The analysis of expression of genes associated with steroidogenesis such as StAR and P450scc, revealed no change in P450scc expression, but decrease in StAR expression, both at mRNA and protein levels. Moreover, phosphorylated StAR expression showed greater degree of down regulation compared to total protein and RNA levels. The difference between total StAR and phosphorylated StAR expression levels post Roundup® treatment, suggests gene regulation at two levels; one at transcription and another at phosphorylation process. Phosphorylation of StAR at serine 194/195 enhances the cholesterol transport capacity to at least 40–50% [2]. Significant down regulation in phosphorylated StAR levels observed in the present study suggest decreased pStAR could be responsible for down regulation of steroidogenesis in the adrenal gland of Roundup®-treated rats. Interestingly, in the present study higher lipid droplet accumulation was observed in Roundup®-treated rats and this is one of the characteristic of the StAR gene knockout mice [17]. The finding that phosphorylated CREB was lower, may be correlated to StAR expression down regulation, since CREB phosphorylation is involved in StAR transcription [24]. However to what extent that CREB down regulation contributed to decrease in StAR mRNA levels, remains to be explored. It should be pointed out that in the adrenal gland, ACTH upon binding to its cognate receptor Mc2r, activates cAMP/PKA pathway leading phosphorylation of CREB and StAR proteins [2]. In the adrenal gland of Roundup®-treated rats, the lowered PKA activity was reversed post ACTH treatment confirming cAMP/PKA pathway to be disrupted in the adrenal gland of Roundup®-treated animals.

4.3. Roundup® alters cholesterol homeostasis moderately

Roundup®-treated animals did not show altered total cholesterol levels in circulation at the lowest dose i.e., 10 mg/kg bw/d, but it was observed to be moderately higher in the adrenal gland. With this observation, it can be hypothesized that the cholesterol homeostasis within gland may be altered by increased cholesterol intake and/or de novo synthesis. Interestingly, there was down regulation of genes associated with cholesterol intake (Ldlr, Srb1) and de novo synthesis (Hmgcs, Hmgcr). Also, analysis revealed higher levels of esterified or stored form of cholesterol in the adrenal gland of Roundup®-treated rats. The data taken together suggest that increased levels of stored cholesterol might be due to lowered utilization and/or lowered hydrolysis of esterified form. Hsl expression was not significantly altered in the present study. Hsl or lipe gene is involved in cholesterol ester hydrolysis [22] and reported to be regulated by cAMP/PKA pathway [20]. Therefore, Roundup® appears to act via cAMP/PKA pathway and regulate StAR phosphorylation negatively leading to decrease in cholesterol utilization and increase in cholesterol stored in adrenal glands.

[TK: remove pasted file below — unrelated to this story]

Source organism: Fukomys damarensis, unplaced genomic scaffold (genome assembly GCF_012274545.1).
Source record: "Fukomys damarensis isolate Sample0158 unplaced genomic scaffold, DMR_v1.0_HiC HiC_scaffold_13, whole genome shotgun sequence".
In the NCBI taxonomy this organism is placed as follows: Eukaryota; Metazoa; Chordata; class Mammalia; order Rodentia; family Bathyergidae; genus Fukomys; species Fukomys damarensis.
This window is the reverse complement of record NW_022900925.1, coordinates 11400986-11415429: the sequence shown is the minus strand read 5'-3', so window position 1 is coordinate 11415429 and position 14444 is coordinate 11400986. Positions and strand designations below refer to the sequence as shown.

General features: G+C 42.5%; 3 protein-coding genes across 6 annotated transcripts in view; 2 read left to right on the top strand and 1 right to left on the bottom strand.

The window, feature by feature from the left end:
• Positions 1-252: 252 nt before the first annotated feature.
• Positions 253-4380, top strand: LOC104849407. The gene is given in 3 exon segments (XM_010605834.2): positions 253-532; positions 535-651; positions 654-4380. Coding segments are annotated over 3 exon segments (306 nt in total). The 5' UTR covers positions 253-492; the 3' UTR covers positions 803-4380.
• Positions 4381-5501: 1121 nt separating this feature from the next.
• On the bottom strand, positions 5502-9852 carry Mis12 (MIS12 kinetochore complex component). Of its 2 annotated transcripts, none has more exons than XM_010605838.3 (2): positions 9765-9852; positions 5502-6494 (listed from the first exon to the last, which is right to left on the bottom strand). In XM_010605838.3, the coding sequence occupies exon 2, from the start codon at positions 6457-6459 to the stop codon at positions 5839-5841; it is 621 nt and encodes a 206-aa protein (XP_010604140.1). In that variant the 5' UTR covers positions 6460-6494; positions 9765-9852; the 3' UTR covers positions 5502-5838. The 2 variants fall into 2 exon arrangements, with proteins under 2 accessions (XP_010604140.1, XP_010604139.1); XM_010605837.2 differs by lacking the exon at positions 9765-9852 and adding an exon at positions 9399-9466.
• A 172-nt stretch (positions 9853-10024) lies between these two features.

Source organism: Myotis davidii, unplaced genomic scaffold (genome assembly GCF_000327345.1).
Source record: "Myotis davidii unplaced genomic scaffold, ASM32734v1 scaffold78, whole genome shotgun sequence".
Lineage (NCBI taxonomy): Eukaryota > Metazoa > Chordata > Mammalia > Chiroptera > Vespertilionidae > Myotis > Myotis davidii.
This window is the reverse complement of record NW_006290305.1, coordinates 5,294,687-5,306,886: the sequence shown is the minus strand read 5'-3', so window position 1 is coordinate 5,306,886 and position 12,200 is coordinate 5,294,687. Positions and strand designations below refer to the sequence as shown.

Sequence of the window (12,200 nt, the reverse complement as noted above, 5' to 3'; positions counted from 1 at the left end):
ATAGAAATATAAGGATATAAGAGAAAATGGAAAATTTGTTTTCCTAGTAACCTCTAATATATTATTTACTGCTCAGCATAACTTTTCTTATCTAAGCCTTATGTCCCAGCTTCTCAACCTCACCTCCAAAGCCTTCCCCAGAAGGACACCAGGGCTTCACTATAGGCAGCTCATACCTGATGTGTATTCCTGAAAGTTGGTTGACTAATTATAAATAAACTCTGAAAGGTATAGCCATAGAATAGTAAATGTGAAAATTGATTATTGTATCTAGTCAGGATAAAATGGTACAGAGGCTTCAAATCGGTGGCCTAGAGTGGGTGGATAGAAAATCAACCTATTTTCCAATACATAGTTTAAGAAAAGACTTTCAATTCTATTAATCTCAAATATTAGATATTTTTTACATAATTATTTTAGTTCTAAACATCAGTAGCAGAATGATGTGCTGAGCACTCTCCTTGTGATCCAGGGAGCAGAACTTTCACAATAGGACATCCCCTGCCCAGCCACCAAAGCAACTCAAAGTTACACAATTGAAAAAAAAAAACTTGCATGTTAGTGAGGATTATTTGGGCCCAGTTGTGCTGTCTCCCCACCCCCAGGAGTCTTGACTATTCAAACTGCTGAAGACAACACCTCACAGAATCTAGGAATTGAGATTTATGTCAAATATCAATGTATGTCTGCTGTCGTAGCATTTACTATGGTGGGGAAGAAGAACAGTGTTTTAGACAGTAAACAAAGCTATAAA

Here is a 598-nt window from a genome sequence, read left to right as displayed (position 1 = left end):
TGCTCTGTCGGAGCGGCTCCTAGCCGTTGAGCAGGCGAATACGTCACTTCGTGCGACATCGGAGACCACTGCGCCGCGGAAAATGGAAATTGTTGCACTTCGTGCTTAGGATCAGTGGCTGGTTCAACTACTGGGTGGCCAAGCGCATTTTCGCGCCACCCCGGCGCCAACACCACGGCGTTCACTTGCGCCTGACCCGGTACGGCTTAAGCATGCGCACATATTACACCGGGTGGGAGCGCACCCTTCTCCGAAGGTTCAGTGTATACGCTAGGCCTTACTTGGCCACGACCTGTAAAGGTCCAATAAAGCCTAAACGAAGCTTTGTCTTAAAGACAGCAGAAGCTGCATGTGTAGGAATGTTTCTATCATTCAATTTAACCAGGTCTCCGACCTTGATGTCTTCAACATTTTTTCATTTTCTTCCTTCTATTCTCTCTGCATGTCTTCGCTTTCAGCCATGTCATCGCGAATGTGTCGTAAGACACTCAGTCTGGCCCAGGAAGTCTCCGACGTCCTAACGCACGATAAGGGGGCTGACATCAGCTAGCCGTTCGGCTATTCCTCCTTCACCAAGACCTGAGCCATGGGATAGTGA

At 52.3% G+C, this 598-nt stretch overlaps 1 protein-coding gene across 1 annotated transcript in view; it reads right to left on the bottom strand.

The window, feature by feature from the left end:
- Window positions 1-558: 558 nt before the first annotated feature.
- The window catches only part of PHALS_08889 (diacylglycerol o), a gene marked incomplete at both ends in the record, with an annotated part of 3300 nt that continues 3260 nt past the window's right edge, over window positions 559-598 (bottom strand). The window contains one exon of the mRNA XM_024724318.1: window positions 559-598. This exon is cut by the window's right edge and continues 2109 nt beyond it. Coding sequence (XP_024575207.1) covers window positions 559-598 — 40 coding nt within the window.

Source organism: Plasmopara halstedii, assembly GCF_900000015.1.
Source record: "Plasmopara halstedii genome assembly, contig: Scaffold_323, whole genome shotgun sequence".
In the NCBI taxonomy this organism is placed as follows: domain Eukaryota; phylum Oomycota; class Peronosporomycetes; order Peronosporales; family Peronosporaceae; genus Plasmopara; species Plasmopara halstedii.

Interestingly, increase in the weight of adrenal gland was observed in Roundup®-treated animals, but its significance is not clear. The study examining diethylstilbestrol effects on the adrenal gland steroidogenesis has suggested steroid metabolic changes to be the contributing factor for increased weight [16].

4.4. Roundup® acts via HPA axis

Since Roundup® treatment at a dose of 10 mg/kg bw/d decreased corticosterone levels, it became of interest to examine the responsiveness of adrenal gland to exogenous ACTH treatment. The findings that the adrenal gland was responsive to ACTH treatment in Roundup® treated animals suggest that Roundup® acts at a site higher than the adrenal gland and this indirectly suggests that ACTH synthesis and/or release may be affected. Since the adrenal gland responsiveness to external ACTH was found to be similar or higher compared to vehicle treated animals suggest that the process of steroidogenesis in the adrenal gland appears to be intact post herbicide treatment. Therefore, it can be inferred that the stimulation of adrenal gland i.e., ACTH synthesis and release appears to be impaired rather than defects in the steroidogenesis machinery of the adrenal gland. A significantly higher increase in corticosterone levels in response to supraphysiological dose of ACTH was observed in Roundup®-treated rats compared to vehicle treated rats is perhaps due to higher stored cholesterol content in the adrenal gland of Roundup®-treated animals. The mechanism of action may vary with different experimental system e.g., [33] observed higher testosterone, LH and FSH concentrations in second generation or pups of Roundup®-treated Wistar rat dams in contrast to lowered testosterone observed in the present study as well as other studies where adult rats or different cell lines have been studied. Nonetheless, the results are in agreement with a pilot study of glyphosate exposure to Jundiá fish [6]. In sum, the data suggest Roundup® appears to act at the hypothalamo-pituitary level under in vivo conditions.

4.5. Implications of the study

The recent information regarding Roundup® and its metabolites detection in food, water and in human urine [1] signifies the relevance of toxicological studies as one presented. The findings that Roundup® treatment down regulates endogenous ACTH, is similar to the condition known as adrenal insufficiency in humans. This condition manifests as fatigue, anorexia, sweating, anxiety, shaking, nausea, heart palpitations and weight loss. Chronic adrenal insufficiency could be fatal, if untreated. A progressive increase in its prevalence has been observed in humans [8], while a very few studies relating to xenobiotic exposure and adrenal insufficiency development have been reported. The present study describes one of the possible mechanisms of adrenal insufficiency due to Roundup® and suggests more systematic studies, to investigate the area further.